The RTR turborocket could also be used in fast, high-flying drones and to further develop resuable rockets.
The engine does away with the separate turbopump, combustion chamber, and nozzle of a conventional pump-fed, liquid-fuel rocket engine. Instead, all three are combined in a single structure that Bossard says makes the engine both simpler and more compact. It is the compact nature of the design that Bossard says ideally suits it for so-called combined cycle engines—that is engines that can be toggled between multiple modes of operation.
Bossard's combined cycle design, which incorporates a turborocket and a turbojet, and which he calls the RTR turborocket or just RTR, could allow an aircraft to take off as a jet and switch to rocket power to fly faster than a jet could alone—and potentially right out of the atmosphere. "Simple also means lightweight, and we think the RTR could have an excellent thrust-to-weight ratio," says Bossard. "Maybe really excellent."
In the turborocket prototype that the team has built, fuel and oxidizer flow into a rotating, cylinder-shaped combustion chamber, where it is ignited. Exhaust gases exit a pair of nozzles built into the business end of the engine at a slight angle to the axis of rotation. The angle of the nozzles not only pushes the engine, as in a conventional rocket, but also starts the combustion chamber spinning. The resulting centrifugal force pumps fuel and oxidizer into the chamber at a higher pressure, serving the same function as the turbopump in a conventional design.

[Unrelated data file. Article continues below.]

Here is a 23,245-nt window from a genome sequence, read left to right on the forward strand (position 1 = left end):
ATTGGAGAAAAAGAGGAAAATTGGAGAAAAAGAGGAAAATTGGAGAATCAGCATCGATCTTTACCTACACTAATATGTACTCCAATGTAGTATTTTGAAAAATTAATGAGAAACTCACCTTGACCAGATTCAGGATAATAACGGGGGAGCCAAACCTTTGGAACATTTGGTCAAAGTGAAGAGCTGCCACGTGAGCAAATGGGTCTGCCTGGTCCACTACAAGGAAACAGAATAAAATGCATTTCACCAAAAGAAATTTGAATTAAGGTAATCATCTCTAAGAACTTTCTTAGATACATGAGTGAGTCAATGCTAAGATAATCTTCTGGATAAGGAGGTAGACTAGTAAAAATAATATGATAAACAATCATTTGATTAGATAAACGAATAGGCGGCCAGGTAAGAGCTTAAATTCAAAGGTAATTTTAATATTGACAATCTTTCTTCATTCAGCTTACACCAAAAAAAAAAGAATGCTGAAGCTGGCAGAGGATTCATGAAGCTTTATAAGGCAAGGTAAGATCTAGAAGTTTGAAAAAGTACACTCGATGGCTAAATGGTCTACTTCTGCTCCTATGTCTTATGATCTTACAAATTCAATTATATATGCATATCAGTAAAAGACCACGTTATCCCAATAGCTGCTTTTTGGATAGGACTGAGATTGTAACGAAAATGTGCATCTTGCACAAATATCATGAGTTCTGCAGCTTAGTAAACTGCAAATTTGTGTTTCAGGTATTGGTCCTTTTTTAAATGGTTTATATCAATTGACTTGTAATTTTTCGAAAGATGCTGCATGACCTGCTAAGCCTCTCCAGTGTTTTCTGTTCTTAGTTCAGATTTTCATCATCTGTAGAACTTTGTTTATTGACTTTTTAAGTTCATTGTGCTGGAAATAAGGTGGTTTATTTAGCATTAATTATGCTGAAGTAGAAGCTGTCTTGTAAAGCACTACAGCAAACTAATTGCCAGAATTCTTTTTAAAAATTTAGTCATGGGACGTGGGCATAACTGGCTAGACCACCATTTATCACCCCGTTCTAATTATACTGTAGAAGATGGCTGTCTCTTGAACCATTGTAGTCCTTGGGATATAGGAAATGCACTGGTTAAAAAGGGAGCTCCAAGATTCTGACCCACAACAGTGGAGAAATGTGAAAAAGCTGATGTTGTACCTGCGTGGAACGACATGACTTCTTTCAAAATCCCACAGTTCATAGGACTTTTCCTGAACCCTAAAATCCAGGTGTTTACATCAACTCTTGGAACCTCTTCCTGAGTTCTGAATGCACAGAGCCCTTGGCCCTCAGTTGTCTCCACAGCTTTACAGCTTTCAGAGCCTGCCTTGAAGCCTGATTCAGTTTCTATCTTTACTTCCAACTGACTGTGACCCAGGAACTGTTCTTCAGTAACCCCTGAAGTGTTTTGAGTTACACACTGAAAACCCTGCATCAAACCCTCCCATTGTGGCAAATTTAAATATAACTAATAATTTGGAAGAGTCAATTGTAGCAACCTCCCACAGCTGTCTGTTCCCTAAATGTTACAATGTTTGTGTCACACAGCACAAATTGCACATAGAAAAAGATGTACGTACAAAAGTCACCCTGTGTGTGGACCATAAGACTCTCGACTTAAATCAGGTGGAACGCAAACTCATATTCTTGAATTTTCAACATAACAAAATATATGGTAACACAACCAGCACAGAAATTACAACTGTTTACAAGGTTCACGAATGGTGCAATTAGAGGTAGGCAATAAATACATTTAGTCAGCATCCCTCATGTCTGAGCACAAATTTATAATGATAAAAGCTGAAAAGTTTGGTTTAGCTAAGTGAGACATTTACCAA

Bossard says that doing away with the extra gear and plumbing of a conventional rocket engine enables the new design to be integrated with a jet engine without having to make major changes to the jet Both rocket and jet can use the same fuel.
Beyond their first possible use in drones, team member John Bergmans—a consulting mechanical engineer in the NewSpace industry—sees the RTR turborocket as the next step in the development of reusable rockets. SpaceX and Blue Origin, he points out, have taken an important step toward more affordable spaceflight by bringing rockets back to Earth intact for refueling and reuse. But it is only the first step, he says. "In the short term, this approach will provide a competitive advantage to firms that can master this technique. However, this advantage will be quickly eroded once this method becomes commonplace in the industry. We think the time is now to be laying the groundwork for the next step change in launch costs."